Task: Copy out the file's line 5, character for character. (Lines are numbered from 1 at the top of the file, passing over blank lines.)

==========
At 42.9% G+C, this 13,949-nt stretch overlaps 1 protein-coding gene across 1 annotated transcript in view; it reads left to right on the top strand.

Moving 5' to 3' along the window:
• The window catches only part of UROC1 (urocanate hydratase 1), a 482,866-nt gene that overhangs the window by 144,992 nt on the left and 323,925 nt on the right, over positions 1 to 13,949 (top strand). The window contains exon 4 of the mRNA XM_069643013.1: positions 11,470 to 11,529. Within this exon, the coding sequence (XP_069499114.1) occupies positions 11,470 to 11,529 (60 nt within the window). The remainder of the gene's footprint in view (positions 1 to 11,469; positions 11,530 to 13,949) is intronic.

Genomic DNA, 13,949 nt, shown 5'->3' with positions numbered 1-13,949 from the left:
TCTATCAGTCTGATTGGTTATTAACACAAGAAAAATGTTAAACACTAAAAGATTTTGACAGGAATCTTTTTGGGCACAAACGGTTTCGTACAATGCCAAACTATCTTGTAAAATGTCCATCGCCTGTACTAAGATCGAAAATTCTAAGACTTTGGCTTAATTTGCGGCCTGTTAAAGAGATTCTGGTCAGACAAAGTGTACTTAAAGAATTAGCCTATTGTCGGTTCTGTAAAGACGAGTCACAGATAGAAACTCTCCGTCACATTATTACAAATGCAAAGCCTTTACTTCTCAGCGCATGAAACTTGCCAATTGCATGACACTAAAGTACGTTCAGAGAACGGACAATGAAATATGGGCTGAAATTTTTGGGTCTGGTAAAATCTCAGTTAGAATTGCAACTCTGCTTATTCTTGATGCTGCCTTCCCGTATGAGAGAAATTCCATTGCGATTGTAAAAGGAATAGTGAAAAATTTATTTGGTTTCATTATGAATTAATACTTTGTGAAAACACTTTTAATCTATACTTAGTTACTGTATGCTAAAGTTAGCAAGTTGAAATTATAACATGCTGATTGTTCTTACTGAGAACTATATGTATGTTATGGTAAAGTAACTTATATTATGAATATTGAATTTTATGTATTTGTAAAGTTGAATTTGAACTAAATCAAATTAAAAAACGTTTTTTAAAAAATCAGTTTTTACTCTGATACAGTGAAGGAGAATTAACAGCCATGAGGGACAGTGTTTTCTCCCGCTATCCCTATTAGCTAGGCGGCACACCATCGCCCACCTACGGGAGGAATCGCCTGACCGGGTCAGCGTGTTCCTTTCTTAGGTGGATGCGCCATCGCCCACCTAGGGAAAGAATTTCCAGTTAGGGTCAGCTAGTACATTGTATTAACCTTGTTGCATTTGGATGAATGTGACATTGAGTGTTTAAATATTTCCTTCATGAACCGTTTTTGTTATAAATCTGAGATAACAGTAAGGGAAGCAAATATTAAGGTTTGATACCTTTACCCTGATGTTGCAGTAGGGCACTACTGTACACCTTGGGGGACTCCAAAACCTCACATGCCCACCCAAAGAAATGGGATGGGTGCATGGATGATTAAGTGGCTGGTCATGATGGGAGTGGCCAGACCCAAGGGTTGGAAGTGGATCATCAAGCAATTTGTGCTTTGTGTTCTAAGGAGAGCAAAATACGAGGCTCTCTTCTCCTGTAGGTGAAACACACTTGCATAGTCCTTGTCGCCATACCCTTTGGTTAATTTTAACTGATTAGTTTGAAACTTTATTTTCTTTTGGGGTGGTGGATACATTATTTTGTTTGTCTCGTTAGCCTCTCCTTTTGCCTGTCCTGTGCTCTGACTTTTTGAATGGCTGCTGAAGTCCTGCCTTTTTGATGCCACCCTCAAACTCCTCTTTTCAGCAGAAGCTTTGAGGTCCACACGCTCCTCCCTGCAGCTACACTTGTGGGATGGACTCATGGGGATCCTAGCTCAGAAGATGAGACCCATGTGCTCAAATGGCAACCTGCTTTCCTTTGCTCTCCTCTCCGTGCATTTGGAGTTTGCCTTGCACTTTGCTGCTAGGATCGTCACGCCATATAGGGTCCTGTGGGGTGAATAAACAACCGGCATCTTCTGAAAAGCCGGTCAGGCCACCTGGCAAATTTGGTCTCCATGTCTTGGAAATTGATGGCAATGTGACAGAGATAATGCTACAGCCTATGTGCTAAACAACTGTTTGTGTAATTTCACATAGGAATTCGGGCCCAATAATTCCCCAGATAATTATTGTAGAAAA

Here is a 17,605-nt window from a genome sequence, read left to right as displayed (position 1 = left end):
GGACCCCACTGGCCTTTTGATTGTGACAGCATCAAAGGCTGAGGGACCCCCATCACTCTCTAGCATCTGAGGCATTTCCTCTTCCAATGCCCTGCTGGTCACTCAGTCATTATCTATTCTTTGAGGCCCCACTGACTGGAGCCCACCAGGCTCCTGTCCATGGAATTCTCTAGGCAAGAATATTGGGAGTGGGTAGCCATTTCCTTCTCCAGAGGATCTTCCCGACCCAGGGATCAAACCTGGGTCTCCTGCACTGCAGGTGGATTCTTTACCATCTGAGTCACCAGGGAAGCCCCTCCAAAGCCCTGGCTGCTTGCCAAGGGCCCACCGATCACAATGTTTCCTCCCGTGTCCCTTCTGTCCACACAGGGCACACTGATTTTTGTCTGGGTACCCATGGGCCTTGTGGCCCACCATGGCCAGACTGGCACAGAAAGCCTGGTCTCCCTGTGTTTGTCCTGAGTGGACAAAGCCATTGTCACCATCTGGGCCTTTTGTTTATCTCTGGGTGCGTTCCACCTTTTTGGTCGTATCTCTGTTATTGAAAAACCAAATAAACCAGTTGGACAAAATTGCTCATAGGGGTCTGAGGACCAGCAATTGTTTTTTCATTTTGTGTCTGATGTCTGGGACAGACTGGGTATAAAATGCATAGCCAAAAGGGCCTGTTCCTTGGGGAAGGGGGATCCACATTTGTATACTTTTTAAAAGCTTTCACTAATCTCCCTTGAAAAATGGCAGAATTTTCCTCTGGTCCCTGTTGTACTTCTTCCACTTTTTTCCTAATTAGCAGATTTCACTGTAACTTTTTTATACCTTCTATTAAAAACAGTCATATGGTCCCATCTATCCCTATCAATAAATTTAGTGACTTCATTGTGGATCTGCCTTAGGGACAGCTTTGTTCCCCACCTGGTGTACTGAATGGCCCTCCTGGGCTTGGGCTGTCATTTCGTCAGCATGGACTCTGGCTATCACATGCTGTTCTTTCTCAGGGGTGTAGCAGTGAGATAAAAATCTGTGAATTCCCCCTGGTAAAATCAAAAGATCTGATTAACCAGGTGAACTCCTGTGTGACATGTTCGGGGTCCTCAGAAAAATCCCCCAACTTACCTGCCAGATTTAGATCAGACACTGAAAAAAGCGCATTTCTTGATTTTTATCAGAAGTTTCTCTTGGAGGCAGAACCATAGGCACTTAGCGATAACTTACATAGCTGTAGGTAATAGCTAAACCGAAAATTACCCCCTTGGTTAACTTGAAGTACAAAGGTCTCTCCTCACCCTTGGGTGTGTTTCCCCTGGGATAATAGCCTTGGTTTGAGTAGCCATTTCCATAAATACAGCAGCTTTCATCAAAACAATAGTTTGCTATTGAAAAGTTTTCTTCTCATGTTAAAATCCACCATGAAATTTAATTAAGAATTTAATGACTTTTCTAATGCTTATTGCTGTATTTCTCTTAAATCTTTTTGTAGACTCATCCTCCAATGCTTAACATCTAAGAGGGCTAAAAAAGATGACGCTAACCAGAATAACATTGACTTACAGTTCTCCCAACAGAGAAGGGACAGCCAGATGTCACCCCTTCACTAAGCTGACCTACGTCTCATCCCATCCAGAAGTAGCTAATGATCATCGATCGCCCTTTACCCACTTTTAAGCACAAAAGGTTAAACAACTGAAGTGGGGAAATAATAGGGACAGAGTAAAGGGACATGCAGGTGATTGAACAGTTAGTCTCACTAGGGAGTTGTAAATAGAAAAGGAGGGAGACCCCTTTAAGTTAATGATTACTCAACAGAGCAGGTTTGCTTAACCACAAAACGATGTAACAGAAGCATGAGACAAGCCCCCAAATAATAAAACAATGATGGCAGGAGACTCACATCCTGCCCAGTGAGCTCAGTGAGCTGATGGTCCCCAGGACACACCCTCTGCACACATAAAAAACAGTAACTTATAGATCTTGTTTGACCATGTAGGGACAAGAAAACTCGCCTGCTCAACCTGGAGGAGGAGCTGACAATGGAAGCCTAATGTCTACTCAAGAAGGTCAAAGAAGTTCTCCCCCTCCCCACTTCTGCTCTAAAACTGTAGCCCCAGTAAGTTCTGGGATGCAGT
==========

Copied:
TCTATCAGTCTGATTGGTTATTAACACAAGAAAAATGTTAAACACTAAAAGATTTTGACAGGAATCTTTTTGGGCACAAACGGTTTCGTACAATGCCAAACTATCTTGTAAAATGTCCATCGCCTGTACTAAGATCGAAAATTCTAAGACTTTGGCTTAATTTGCGGCCTGTTAAAGAGATTCTGGTCAGACAAAGTGTACTTAAAGAATTAGCCTATTGTCGGTTCTGTAAAGACGAGTCACAGATAGAAACTCTCCGTCACATTATTACAAATGCAAAGCCTTTACTTCTCAGCGCATGAAACTTGCCAATTGCATGACACTAAAGTACGTTCAGAGAACGGACAATGAAATATGGGCTGAAATTTTTGGGTCTGGTAAAATCTCAGTTAGAATTGCAACTCTGCTTATTCTTGATGCTGCCTTCCCGTATGAGAGAAATTCCATTGCGATTGTAAAAGGAATAGTGAAAAATTTATTTGGTTTCATTATGAATTAATACTTTGTGAAAACACTTTTAATCTATACTTAGTTACTGTATGCTAAAGTTAGCAAGTTGAAATTATAACATGCTGATTGTTCTTACTGAGAACTATATGTATGTTATGGTAAAGTAACTTATATTATGAATATTGAATTTTATGTATTTGTAAAGTTGAATTTGAACTAAATCAAATTAAAAAACGTTTTTTAAAAAATCAGTTTTTACTCTGATACAGTGAAGGAGAATTAACAGCCATGAGGGACAGTGTTTTCTCCCGCTATCCCTATTAGCTAGGCGGCACACCATCGCCCACCTACGGGAGGAATCGCCTGACCGGGTCAGCGTGTTCCTTTCTTAGGTGGATGCGCCATCGCCCACCTAGGGAAAGAATTTCCAGTTAGGGTCAGCTAGTACATTGTATTAACCTTGTTGCATTTGGATGAATGTGACATTGAGTGTTTAAATATTTCCTTCATGAACCGTTTTTGTTATAAATCTGAGATAACAGTAAGGGAAGCAAATATTAAGGTTTGATACCTTTACCCTGATGTTGCAGTAGGGCACTACTGTACACCTTGGGGGACTCCAAAACCTCACATGCCCACCCAAAGAAATGGGATGGGTGCATGGATGATTAAGTGGCTGGTCATGATGGGAGTGGCCAGACCCAAGGGTTGGAAGTGGATCATCAAGCAATTTGTGCTTTGTGTTCTAAGGAGAGCAAAATACGAGGCTCTCTTCTCCTGTAGGTGAAACACACTTGCATAGTCCTTGTCGCCATACCCTTTGGTTAATTTTAACTGATTAGTTTGAAACTTTATTTTCTTTTGGGGTGGTGGATACATTATTTTGTTTGTCTCGTTAGCCTCTCCTTTTGCCTGTCCTGTGCTCTGACTTTTTGAATGGCTGCTGAAGTCCTGCCTTTTTGATGCCACCCTCAAACTCCTCTTTTCAGCAGAAGCTTTGAGGTCCACACGCTCCTCCCTGCAGCTACACTTGTGGGATGGACTCATGGGGATCCTAGCTCAGAAGATGAGACCCATGTGCTCAAATGGCAACCTGCTTTCCTTTGCTCTCCTCTCCGTGCATTTGGAGTTTGCCTTGCACTTTGCTGCTAGGATCGTCACGCCATATAGGGTCCTGTGGGGTGAATAAACAACCGGCATCTTCTGAAAAGCCGGTCAGGCCACCTGGCAAATTTGGTCTCCATGTCTTGGAAATTGATGGCAATGTGACAGAGATAATGCTACAGCCTATGTGCTAAACAACTGTTTGTGTAATTTCACATAGGAATTCGGGCCCAATAATTCCCCAGATAATTATTGTAGAAAA